If you’re feeling totally alone in the aftermath of a traumatic breakup, don’t worry, Facebook knows what you’re going through. Like, exactly what you’re going through: When it happened, who you’re pining over, and what you’re trying to do to stave off that newly-reignited, deep-seated fear of winding up forever alone.
You know what, scratch that. You should worry. Facebook is using its insider info to coach companies on the best ways to take advantage of your broken heart through targeted marketing campaigns.
The latest entry in the Moments That Matter series on the Facebook IQ page (which gives marketers tips on how to pinpoint their audiences on the site through user data) is all about the best ways to appeal to people mucking through those post-relationship doldrums. The post referenced behavior data from users who indicated they had recently broken up in France, the Netherlands, Poland, the United Arab Emirates and the UK, along with a survey of users across the five markets.
Facebook’s crack research team found that people aren’t always filling in their relationship status with up-to-the-minute accuracy and there’s a distinct difference between being “Facebook official” and actually being together IRL. This is revelatory data, y’all.
There was also an increase in Facebook visits immediately before and after the brokenhearted updated their status to Single, which we can only assume is a result of the subsequent intense stalking of the ex’s profile every hour on the hour not that I know from experience or anything.
The social media platform’s research revealed that recovering lovers depend on social interactions to cope with the sadness. More than three quarters of respondents agreed that connecting with friends and family during the recovery period “was more important” than at other instances in their life like when they spent every single waking moment with that one special someone and let their other relationships wither. Not to point any fingers, of course (you know who you are already).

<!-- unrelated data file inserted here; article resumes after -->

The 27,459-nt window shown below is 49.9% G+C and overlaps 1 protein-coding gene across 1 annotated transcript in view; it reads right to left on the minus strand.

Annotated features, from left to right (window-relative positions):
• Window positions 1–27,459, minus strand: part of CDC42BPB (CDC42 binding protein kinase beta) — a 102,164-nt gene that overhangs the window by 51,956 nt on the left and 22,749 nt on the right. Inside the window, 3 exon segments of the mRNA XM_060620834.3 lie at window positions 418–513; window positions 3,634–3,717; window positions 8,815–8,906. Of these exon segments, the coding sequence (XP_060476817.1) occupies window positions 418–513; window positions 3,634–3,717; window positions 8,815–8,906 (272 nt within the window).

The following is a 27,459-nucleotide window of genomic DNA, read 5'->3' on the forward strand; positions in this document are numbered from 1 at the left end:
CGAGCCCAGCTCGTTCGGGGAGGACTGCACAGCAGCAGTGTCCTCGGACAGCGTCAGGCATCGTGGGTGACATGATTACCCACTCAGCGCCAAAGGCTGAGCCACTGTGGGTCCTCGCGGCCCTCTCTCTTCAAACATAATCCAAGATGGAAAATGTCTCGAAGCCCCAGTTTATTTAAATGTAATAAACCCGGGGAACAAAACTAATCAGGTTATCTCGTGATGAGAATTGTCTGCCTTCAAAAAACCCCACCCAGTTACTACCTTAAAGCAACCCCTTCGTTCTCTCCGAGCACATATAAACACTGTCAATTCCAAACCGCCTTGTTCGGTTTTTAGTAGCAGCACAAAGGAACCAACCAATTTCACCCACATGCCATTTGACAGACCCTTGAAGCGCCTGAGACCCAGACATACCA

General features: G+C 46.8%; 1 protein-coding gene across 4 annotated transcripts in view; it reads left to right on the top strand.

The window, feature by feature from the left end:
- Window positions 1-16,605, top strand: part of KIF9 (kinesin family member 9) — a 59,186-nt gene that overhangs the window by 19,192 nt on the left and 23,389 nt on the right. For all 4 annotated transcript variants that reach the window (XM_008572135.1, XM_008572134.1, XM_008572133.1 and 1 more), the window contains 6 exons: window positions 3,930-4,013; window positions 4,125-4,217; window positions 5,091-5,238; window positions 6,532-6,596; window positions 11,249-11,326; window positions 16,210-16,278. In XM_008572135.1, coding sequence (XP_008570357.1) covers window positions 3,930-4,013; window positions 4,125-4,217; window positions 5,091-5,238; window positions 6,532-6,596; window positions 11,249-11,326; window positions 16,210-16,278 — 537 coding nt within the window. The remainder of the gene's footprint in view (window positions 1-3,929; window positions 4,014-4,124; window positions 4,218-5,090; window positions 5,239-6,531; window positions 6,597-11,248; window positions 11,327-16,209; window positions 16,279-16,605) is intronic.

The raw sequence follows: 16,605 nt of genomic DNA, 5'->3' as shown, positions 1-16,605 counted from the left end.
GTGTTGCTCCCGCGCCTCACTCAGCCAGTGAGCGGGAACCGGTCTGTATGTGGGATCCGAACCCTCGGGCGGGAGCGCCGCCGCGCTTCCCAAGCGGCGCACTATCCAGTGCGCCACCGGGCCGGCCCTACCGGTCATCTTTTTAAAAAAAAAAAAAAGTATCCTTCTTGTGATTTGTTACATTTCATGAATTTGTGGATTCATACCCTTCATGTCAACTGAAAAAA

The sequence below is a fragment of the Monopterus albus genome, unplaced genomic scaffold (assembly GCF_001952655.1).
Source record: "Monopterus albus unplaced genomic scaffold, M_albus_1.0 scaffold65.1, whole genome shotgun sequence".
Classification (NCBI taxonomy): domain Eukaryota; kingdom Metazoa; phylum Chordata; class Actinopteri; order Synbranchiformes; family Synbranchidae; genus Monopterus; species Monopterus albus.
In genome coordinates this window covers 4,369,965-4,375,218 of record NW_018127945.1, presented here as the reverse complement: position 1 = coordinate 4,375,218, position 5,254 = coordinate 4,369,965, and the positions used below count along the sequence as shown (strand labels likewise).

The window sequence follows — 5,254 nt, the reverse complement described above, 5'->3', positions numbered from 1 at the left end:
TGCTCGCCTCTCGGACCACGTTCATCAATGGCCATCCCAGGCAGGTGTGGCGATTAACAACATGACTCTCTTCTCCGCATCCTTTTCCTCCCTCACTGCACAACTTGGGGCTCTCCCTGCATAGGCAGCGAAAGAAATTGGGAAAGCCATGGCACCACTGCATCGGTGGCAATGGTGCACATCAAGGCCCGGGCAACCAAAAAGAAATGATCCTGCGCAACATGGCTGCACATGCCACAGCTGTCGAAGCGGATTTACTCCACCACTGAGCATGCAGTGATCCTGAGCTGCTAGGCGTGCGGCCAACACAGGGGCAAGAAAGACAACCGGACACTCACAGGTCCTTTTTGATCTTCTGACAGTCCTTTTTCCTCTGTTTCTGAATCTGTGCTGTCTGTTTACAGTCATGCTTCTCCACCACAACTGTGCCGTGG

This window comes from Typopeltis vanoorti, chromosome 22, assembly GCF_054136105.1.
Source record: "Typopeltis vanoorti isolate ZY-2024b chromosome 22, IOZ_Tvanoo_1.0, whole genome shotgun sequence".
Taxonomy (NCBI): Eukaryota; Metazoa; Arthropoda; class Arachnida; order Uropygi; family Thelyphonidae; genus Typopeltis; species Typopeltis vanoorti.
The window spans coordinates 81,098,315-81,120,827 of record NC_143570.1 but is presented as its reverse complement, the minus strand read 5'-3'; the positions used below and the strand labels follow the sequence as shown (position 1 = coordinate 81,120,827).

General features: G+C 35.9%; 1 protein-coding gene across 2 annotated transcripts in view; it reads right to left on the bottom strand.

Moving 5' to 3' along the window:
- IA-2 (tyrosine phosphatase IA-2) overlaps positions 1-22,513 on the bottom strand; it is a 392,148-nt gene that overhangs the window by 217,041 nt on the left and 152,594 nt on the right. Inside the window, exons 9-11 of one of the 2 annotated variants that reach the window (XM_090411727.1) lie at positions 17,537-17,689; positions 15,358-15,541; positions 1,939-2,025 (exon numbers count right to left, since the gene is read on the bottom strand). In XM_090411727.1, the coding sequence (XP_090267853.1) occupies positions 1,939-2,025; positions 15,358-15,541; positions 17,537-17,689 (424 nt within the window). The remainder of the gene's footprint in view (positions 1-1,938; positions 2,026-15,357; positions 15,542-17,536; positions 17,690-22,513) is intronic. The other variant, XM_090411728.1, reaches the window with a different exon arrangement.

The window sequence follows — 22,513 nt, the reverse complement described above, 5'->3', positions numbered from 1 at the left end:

Of particular import for marketers was the news that people don’t just want to buy new stuff to help them forget their emotional trauma they want to actually run away from it. Data shows that users exhibited a 25 percent increase in travel-related purchases after changing their relationship status thanin the month before the announcement.
So what are the real takeaways here? Facebook advises its marketers to take advantage of the moments after a breakup, sliding into their newly-single lives as “part of the journey” to recovery. Essentially, the goal is to fill the void in their broken hearts with a heaping helping of consumerism.
My advice for the brokenhearted? Maybe unplug for a while if you can. Don’t let Facebook and its cadre of brands swoop in and take advantage of you on the rebound.